Skip to page content
USDA Forest Service
  
Treesearch

Research & Development Treesearch

 
Treesearch Home
About Treesearch
Contact Us
Research & Development
Forest Products Lab
International Institute of Tropical Forestry
Northern
Pacific Northwest
Pacific Southwest
Rocky Mountain
Southern Research Station
Help
 

Science.gov - We Participate


USA.gov  Government Made Easy


Global Forest Information Service

US Forest Service
P.O. Box 96090
Washington, D.C.
20090-6090

(202) 205-8333

You are here: Home / Search / Publication Information
Bookmark and Share

Publication Information

View PDF (880.0 KB bytes)

Title: Prescribed fires are not created equal: fire season and severity effects in ponderosa pine forests of the southern Blue Mountains.

Author: Thompson, Jonathan.;

Date: 2006

Source: Science Findings 81. Portland, OR: U.S. Department of Agriculture, Forest Service, Pacific Northwest Research Station. 5 p

Publication Series: Science Findings

Description: In the mid-1990s, forest managers on the Malheur National Forest were concerned about their prescribed fire program. Although they have only a few weeks of acceptable conditions available in the spring and fall, they were worried that spring-season prescribed burning might be exacerbating black stain root disease and having negative effects on understory plants.

Working closely with forest managers, PNW Research Station scientists designed an experiment tailored to the problem. Prescribed fires were set in the fall and spring. The stands were then monitored for several years to determine the response of understory plants, black stain root disease development, and ponderosa pine tree mortality. Although more trees died in fires set in the fall, the season of burn did not really matter. What did matter was the severity of fire and the amount of damage to the trees. There was also no evidence that burn season influenced the understory native perennial (longlived) grasses and forbs. However, exotic and native short-lived species were more abundant in the areas burned in the fall. As with tree mortality patterns, fire severity is probably driving this pattern. Short-lived native plants showed postfire invasion and spread patterns similar to exotics, but exotics were more abundant than natives.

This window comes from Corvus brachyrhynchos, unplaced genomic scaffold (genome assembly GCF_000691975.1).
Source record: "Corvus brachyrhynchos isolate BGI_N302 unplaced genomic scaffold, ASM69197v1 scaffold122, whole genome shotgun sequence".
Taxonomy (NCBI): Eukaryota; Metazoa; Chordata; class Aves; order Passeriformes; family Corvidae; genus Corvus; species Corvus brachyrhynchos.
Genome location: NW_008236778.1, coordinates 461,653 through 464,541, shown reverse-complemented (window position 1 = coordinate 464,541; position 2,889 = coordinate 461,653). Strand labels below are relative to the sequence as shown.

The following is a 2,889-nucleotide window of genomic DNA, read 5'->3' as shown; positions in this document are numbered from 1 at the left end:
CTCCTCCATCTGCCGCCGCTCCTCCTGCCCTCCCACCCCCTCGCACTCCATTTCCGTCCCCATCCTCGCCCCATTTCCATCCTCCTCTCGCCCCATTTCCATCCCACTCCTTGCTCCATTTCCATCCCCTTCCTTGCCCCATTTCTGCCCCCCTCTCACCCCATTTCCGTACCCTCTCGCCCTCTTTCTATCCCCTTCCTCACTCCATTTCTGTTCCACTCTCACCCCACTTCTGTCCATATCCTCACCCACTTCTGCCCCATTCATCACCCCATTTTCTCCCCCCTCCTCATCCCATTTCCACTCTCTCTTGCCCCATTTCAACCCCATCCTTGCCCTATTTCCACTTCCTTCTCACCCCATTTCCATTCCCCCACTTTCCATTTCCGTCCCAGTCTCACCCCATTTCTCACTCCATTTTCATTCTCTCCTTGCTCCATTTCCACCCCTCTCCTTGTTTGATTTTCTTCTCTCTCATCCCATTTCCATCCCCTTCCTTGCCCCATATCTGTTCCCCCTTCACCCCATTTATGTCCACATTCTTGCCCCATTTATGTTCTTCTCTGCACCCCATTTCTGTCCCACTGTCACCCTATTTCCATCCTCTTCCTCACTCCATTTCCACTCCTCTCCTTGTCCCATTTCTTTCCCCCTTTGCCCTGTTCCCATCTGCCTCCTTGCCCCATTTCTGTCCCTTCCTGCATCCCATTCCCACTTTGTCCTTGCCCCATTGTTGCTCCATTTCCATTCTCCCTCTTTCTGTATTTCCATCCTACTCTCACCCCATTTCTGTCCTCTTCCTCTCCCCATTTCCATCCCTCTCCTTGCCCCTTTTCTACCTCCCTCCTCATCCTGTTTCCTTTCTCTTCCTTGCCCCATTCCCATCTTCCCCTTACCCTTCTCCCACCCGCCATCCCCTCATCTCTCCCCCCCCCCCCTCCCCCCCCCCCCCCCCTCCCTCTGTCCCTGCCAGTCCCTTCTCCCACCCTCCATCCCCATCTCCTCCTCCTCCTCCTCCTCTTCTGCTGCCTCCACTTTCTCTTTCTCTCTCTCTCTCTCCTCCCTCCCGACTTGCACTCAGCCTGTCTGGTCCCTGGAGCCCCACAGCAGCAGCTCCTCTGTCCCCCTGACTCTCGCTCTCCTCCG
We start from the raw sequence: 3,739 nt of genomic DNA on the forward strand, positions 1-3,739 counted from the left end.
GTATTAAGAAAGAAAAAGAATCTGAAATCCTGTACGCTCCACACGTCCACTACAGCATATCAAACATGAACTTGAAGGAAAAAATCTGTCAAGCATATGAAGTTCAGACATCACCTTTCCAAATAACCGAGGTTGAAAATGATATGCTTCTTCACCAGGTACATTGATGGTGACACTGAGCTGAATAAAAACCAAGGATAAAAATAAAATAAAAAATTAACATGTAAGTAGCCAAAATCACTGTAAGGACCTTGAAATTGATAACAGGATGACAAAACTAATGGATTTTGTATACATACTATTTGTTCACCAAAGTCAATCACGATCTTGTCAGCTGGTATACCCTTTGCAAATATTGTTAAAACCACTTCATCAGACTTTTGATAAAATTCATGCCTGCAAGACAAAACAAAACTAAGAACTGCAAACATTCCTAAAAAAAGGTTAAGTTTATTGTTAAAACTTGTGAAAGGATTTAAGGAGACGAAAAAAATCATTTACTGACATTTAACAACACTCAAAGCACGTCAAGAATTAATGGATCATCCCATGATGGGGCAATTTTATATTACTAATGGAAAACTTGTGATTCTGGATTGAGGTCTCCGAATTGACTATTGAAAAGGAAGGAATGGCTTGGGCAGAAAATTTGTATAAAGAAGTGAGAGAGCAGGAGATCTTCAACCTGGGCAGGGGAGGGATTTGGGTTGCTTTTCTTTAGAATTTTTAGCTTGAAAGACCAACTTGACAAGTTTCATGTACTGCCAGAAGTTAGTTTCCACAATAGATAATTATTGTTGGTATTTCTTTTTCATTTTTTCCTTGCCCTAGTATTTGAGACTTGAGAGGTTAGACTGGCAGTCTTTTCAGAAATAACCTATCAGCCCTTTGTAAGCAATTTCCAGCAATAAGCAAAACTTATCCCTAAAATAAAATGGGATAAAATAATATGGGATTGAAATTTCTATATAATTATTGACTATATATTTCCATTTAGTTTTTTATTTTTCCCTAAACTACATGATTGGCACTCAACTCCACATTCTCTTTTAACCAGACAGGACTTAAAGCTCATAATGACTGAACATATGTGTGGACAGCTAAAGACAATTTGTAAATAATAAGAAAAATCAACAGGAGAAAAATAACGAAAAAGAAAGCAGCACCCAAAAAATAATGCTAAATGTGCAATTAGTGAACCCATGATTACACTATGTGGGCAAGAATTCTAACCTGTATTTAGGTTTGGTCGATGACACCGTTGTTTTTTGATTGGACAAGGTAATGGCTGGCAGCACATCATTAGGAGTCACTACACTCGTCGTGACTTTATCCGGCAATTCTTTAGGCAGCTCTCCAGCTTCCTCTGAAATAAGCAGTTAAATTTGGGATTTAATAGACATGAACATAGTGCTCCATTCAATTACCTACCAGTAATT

Publication Notes:

  • We recommend that you also print this page and attach it to the printout of the article, to retain the full citation information.
  • This article was written and prepared by U.S. Government employees on official time, and is therefore in the public domain.
  • You may send email to pnw_pnwpubs@fs.fed.us to request a hard copy of this publication. (Please specify exactly which publication you are requesting and your mailing address.)

XML: View XML

Citation:


Thompson, Jonathan. 2006. Prescribed fires are not created equal: fire season and severity effects in ponderosa pine forests of the southern Blue Mountains. Science Findings 81. Portland, OR: U.S. Department of Agriculture, Forest Service, Pacific Northwest Research Station. 5 p

 


 [ Get Acrobat ]  Get the latest version of the Adobe Acrobat reader or Acrobat Reader for Windows with Search and Accessibility

USDA logo which links to the department's national site. Forest Service logo which links to the agency's national site.